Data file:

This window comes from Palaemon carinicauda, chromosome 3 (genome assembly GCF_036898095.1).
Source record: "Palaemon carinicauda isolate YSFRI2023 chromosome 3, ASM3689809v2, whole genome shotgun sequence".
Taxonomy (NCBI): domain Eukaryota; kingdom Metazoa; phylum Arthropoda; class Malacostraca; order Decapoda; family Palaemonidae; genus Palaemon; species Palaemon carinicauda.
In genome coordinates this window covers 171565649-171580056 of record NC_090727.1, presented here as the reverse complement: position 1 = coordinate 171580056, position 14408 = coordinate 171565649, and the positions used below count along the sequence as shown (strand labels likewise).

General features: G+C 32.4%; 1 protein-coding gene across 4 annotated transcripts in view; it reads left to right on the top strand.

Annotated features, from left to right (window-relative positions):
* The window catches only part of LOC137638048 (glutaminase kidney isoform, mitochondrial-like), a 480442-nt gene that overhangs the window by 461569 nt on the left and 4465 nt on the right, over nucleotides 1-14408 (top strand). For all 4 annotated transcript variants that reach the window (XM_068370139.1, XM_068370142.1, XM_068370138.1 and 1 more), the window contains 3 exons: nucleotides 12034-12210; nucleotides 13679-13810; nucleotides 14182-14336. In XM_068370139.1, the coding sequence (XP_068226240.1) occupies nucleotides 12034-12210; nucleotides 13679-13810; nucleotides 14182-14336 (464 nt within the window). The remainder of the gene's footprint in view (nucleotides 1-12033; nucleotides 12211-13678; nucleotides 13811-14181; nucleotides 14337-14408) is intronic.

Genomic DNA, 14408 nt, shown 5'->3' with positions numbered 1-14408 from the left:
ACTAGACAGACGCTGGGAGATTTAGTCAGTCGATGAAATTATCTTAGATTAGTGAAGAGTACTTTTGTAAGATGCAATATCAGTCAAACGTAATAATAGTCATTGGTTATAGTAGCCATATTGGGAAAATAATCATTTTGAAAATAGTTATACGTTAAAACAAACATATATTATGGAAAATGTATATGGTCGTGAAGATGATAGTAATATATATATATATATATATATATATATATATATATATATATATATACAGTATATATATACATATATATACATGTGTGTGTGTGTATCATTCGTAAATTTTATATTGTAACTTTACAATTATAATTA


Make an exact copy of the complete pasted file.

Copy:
This window comes from Palaemon carinicauda, chromosome 3 (genome assembly GCF_036898095.1).
Source record: "Palaemon carinicauda isolate YSFRI2023 chromosome 3, ASM3689809v2, whole genome shotgun sequence".
Taxonomy (NCBI): domain Eukaryota; kingdom Metazoa; phylum Arthropoda; class Malacostraca; order Decapoda; family Palaemonidae; genus Palaemon; species Palaemon carinicauda.
In genome coordinates this window covers 171565649-171580056 of record NC_090727.1, presented here as the reverse complement: position 1 = coordinate 171580056, position 14408 = coordinate 171565649, and the positions used below count along the sequence as shown (strand labels likewise).

General features: G+C 32.4%; 1 protein-coding gene across 4 annotated transcripts in view; it reads left to right on the top strand.

Annotated features, from left to right (window-relative positions):
* The window catches only part of LOC137638048 (glutaminase kidney isoform, mitochondrial-like), a 480442-nt gene that overhangs the window by 461569 nt on the left and 4465 nt on the right, over nucleotides 1-14408 (top strand). For all 4 annotated transcript variants that reach the window (XM_068370139.1, XM_068370142.1, XM_068370138.1 and 1 more), the window contains 3 exons: nucleotides 12034-12210; nucleotides 13679-13810; nucleotides 14182-14336. In XM_068370139.1, the coding sequence (XP_068226240.1) occupies nucleotides 12034-12210; nucleotides 13679-13810; nucleotides 14182-14336 (464 nt within the window). The remainder of the gene's footprint in view (nucleotides 1-12033; nucleotides 12211-13678; nucleotides 13811-14181; nucleotides 14337-14408) is intronic.

Genomic DNA, 14408 nt, shown 5'->3' with positions numbered 1-14408 from the left:
ACTAGACAGACGCTGGGAGATTTAGTCAGTCGATGAAATTATCTTAGATTAGTGAAGAGTACTTTTGTAAGATGCAATATCAGTCAAACGTAATAATAGTCATTGGTTATAGTAGCCATATTGGGAAAATAATCATTTTGAAAATAGTTATACGTTAAAACAAACATATATTATGGAAAATGTATATGGTCGTGAAGATGATAGTAATATATATATATATATATATATATATATATATATATATATATATATACAGTATATATATACATATATATACATGTGTGTGTGTGTATCATTCGTAAATTTTATATTGTAACTTTACAATTATAATTA